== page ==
A group of transgender women made a trip to Rehoboth Beach on Memorial Day weekend. They took off their tops, revealing enhanced breasts to other beach-goers. People complained to the lifeguards, who requested that the women put their tops on. They covered up before the police came, even though they were not doing anything illegal.
Delaware law states that only women can be arrested for being topless. Since these transgender women have male genitalia, they are legally men and cannot be arrested for being topless at the beach. In this situation, the transgender women were not guilty of indecent exposure.
While females cannot expose their breasts, “a male is guilty of indecent exposure if he exposes his genitals or buttocks under circumstances which he knows his conduct is likely to cause affront or alarm to another person.”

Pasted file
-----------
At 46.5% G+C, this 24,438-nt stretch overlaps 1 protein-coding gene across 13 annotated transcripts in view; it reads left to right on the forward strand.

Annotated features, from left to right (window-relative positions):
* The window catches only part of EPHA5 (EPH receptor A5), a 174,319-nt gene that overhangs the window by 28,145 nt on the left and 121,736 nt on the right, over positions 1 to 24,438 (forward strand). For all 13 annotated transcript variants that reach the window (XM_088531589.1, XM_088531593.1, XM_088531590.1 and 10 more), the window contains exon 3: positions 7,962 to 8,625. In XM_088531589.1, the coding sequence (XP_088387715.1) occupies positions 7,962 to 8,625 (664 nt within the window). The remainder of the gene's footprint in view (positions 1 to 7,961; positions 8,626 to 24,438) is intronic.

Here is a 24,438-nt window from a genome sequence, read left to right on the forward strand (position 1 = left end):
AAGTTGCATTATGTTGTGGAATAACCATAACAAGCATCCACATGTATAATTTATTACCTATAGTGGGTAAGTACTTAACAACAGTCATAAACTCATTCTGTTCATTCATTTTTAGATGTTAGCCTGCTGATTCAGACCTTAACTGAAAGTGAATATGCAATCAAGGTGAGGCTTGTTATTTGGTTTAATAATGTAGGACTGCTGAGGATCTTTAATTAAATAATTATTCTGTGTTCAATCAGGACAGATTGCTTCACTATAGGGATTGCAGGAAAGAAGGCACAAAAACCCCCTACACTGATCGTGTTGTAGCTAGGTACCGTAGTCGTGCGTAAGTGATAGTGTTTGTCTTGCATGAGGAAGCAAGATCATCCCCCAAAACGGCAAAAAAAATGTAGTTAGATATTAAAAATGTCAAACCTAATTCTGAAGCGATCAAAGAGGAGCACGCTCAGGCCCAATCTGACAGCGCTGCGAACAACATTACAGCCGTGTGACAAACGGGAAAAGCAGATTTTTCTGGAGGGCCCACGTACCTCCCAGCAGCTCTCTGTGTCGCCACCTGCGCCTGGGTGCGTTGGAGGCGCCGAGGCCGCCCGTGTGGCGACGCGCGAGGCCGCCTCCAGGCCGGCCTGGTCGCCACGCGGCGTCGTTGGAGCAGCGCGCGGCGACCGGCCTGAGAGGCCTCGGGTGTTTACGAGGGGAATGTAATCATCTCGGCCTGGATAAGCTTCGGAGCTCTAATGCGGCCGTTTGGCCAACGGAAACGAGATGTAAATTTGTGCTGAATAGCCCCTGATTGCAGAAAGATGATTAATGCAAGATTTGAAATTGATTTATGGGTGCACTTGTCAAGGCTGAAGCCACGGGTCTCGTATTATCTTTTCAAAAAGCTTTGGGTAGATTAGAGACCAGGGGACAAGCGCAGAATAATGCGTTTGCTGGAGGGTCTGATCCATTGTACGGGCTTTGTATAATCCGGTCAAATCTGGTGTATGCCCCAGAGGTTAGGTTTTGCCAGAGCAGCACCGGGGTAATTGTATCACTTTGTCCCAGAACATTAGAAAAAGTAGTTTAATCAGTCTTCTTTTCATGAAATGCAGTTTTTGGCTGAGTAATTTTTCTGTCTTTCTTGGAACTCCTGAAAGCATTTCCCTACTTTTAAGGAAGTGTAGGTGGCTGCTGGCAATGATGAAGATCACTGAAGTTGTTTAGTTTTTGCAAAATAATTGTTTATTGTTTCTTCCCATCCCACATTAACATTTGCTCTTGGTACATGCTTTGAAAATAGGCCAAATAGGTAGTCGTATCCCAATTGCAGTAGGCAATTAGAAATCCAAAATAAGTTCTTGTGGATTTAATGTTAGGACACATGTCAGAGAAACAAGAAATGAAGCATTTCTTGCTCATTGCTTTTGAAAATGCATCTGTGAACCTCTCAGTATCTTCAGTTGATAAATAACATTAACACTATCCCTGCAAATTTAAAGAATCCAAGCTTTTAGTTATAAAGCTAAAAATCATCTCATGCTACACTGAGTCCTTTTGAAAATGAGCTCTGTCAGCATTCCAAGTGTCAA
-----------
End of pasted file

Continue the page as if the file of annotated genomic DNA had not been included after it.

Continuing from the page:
This story could be confusing because the transgender women are essentially fighting to be accepted — and treated legally — as men. Typically, transgender women fight to be accepted as women and transgender men fight to be accepted as men. So what were these women doing by exercising their male rights?
Regardless of their goals, their situation made light of the irony of the treatment of transgender people. A transgender woman who has not had genital surgery is not considered legally a woman. She can’t change her identification to reflect her gender, even if she lives full-time as a woman. Yet, when transgender women follow the laws that apply to men, and remove their tops on a beach (which wouldn’t be at all controversial or abnormal if they were men), it causes problems.
Transgender people cannot be denied the rights of both men and women. Society should accept that transgender women are women and that transgender men are men. But until then, what’s wrong with transgender women exercising their rights as legal men? Their genitals don’t determine who they are but if the law says they’re men, they should be allowed to do anything men can do.
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